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Background

Due to the reason I lack knowledge in air conditioning I asked a company that manufactures and sells a\cs to send a consultant to advise me on which air conditioner I should use in my room.

The suggestion he gave me is a ductless a\c with a BTU measure of 12,650.

I tried to learn about the quality of the suggestion and I found multiple sites that cite this table from energystar's site.

My room is 105 squared feet and is quite sunny so according to this chart a 5,500 btu a/c should be enough.

The suggestion by the consultant is very far from the estimation of this table and therefore I'm not sure what is the explanation. I'd like to understand which suggestion is correct to avoid the possibility of buying a highly non-matching a\c (either too strong or too weak).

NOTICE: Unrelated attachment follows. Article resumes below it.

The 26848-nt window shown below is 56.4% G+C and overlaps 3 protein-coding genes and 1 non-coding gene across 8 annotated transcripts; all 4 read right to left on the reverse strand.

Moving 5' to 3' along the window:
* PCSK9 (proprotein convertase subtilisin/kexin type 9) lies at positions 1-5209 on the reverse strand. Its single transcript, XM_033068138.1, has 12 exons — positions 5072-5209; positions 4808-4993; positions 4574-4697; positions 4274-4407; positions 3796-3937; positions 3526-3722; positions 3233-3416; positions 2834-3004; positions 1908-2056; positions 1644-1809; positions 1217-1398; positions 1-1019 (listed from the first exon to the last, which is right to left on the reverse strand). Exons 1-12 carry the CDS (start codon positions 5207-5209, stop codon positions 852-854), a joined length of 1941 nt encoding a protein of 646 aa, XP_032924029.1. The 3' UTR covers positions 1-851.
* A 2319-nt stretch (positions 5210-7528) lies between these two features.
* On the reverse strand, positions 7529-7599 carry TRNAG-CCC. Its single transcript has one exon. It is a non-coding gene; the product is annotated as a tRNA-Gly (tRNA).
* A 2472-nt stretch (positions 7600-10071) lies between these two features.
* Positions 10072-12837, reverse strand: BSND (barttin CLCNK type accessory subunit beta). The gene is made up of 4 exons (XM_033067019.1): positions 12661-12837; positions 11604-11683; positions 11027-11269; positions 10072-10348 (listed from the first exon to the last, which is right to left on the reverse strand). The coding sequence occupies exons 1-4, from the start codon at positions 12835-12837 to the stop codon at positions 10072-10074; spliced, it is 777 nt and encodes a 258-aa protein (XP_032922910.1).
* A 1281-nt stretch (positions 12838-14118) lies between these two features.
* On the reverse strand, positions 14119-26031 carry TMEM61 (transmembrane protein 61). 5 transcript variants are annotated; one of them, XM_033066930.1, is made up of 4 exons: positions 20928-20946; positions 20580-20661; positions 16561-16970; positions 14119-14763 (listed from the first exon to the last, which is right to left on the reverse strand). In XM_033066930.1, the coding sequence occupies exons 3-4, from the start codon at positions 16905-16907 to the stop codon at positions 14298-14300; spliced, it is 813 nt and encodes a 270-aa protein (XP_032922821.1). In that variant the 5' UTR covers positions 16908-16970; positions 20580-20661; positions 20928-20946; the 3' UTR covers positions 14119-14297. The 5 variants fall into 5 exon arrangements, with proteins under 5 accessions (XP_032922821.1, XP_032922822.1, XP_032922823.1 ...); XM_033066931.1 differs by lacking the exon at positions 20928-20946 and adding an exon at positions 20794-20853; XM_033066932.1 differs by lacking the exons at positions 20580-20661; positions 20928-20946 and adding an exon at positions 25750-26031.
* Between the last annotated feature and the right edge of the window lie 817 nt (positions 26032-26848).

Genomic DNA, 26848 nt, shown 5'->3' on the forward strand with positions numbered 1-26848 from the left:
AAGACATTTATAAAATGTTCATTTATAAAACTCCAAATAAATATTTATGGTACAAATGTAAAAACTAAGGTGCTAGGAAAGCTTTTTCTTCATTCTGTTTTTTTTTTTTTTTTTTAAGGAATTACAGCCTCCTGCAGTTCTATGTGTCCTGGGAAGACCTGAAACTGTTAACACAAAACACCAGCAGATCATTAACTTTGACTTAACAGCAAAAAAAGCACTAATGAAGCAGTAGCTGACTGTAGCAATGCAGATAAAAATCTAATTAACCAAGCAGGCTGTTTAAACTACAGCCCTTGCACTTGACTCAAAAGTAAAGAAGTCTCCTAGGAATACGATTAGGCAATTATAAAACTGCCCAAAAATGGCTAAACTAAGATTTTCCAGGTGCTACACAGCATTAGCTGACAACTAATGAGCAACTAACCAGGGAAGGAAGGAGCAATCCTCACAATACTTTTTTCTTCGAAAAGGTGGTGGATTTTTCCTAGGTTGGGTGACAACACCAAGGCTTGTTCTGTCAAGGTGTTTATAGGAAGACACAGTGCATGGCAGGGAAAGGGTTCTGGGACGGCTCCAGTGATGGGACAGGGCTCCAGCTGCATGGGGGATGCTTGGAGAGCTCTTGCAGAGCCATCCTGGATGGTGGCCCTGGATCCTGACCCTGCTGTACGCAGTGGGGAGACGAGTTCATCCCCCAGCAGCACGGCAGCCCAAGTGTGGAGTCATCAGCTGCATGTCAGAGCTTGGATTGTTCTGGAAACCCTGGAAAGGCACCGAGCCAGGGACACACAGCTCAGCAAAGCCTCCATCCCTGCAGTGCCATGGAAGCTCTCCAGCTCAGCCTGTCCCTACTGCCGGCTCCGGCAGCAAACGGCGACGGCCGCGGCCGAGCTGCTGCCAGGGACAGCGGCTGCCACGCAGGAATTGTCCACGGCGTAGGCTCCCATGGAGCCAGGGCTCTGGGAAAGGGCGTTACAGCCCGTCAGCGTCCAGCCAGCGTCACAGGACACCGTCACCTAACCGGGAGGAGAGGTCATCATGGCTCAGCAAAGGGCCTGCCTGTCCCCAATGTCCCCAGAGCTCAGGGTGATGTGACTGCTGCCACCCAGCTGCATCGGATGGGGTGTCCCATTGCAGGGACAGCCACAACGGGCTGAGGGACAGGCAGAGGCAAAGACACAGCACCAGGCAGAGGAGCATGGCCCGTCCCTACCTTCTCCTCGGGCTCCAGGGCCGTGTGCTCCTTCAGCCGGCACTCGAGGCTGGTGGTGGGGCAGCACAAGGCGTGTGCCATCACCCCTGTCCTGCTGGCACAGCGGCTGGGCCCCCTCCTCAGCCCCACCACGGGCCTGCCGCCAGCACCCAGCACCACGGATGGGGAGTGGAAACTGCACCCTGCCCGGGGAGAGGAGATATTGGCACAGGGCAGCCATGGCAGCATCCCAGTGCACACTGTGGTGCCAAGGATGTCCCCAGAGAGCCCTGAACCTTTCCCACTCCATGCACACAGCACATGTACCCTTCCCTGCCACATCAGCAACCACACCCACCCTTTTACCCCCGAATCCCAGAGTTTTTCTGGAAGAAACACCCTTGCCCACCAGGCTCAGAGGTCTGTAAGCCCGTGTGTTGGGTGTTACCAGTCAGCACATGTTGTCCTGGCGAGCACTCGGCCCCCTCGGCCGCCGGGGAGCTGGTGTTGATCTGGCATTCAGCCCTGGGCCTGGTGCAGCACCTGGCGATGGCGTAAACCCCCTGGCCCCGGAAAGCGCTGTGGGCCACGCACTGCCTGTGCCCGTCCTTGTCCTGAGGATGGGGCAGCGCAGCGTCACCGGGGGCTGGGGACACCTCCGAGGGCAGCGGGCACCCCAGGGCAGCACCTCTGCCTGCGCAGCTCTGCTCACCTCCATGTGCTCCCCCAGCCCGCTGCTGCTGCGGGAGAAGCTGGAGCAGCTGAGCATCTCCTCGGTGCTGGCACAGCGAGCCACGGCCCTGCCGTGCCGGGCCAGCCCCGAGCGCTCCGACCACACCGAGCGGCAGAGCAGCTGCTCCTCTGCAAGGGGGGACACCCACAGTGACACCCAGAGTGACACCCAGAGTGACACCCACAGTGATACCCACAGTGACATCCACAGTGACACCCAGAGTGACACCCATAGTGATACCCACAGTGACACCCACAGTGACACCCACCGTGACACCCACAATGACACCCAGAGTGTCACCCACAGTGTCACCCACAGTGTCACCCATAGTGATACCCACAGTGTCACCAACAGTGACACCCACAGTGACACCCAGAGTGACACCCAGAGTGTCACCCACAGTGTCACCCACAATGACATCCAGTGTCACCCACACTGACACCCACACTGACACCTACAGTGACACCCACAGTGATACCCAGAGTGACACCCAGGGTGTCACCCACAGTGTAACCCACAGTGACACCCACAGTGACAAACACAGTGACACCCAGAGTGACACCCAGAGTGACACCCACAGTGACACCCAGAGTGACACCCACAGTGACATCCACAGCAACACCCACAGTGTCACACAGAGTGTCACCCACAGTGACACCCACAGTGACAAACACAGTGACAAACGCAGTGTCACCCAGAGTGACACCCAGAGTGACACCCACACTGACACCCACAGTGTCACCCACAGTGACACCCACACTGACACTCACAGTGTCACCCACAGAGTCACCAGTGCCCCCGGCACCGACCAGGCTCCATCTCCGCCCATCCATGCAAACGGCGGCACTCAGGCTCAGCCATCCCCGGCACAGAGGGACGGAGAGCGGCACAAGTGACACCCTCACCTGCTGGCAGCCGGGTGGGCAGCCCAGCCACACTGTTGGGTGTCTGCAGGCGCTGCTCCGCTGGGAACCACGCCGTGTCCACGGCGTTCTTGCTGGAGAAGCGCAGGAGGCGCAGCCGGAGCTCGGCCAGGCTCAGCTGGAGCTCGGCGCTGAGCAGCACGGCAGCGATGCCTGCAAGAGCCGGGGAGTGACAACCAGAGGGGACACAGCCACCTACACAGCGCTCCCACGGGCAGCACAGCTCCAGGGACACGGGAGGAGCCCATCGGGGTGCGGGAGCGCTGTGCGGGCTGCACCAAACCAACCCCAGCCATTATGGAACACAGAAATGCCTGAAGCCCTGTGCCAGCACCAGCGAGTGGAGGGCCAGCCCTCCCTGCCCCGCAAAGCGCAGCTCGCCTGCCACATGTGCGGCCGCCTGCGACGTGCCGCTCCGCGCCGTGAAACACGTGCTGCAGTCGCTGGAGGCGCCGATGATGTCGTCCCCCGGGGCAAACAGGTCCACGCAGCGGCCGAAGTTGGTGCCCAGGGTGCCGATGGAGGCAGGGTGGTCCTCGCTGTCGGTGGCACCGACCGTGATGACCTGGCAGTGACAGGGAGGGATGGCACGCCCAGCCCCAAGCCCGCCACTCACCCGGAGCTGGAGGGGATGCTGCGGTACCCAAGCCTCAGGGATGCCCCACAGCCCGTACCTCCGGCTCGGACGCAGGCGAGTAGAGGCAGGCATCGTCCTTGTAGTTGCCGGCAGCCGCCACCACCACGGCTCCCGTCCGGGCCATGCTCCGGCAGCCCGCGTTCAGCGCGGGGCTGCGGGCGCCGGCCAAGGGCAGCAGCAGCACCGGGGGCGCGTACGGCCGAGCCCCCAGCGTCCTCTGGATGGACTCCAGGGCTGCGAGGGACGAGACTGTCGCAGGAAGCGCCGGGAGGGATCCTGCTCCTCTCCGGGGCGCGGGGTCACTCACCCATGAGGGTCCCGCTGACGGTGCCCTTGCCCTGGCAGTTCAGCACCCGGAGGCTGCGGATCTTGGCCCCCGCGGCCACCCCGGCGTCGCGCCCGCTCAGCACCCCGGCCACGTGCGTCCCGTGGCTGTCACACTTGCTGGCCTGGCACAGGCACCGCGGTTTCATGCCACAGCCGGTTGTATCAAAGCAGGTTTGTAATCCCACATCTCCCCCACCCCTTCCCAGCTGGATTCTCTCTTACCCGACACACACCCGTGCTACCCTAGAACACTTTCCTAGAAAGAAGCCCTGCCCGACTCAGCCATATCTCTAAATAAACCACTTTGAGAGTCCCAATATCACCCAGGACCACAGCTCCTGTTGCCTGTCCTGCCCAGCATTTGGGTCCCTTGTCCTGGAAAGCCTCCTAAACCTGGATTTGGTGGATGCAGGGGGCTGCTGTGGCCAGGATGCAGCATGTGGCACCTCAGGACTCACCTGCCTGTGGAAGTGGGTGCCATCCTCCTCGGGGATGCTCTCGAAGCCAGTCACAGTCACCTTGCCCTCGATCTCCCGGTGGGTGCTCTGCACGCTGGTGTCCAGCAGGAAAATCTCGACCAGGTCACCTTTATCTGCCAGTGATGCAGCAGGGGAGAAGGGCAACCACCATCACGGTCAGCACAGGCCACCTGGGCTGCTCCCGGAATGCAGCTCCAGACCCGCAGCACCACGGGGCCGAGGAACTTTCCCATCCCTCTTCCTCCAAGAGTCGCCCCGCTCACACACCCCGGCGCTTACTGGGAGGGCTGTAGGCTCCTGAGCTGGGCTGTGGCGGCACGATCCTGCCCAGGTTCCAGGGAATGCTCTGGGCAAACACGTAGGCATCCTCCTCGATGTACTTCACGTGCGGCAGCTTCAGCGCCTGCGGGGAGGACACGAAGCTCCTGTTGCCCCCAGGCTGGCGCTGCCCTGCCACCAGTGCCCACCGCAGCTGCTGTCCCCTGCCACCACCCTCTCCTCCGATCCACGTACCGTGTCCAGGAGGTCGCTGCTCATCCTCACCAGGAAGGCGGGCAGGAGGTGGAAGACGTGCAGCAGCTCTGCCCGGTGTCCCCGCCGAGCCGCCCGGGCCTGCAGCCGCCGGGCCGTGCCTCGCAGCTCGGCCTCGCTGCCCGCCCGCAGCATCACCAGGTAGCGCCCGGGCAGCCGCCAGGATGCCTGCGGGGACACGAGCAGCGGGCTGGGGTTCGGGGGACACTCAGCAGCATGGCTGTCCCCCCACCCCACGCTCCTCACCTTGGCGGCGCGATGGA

Question

Are there any other parameters, beside those that appear at energystar's site, that the consultant could take into account that result in this big difference?

For example I encountered a website that suggested that a hot climate could raise the required btu by 30%.

Is there any more information, about my room perhaps, that I can provide you to allow you to better answer my question?

Note

I found this question. I concluded it doesn't contain enough information because:

  1. The calculator provided in one of the answers doesn't seem to fit very well to my single room situation (And when i tried it suggested even less than 5,500 btu).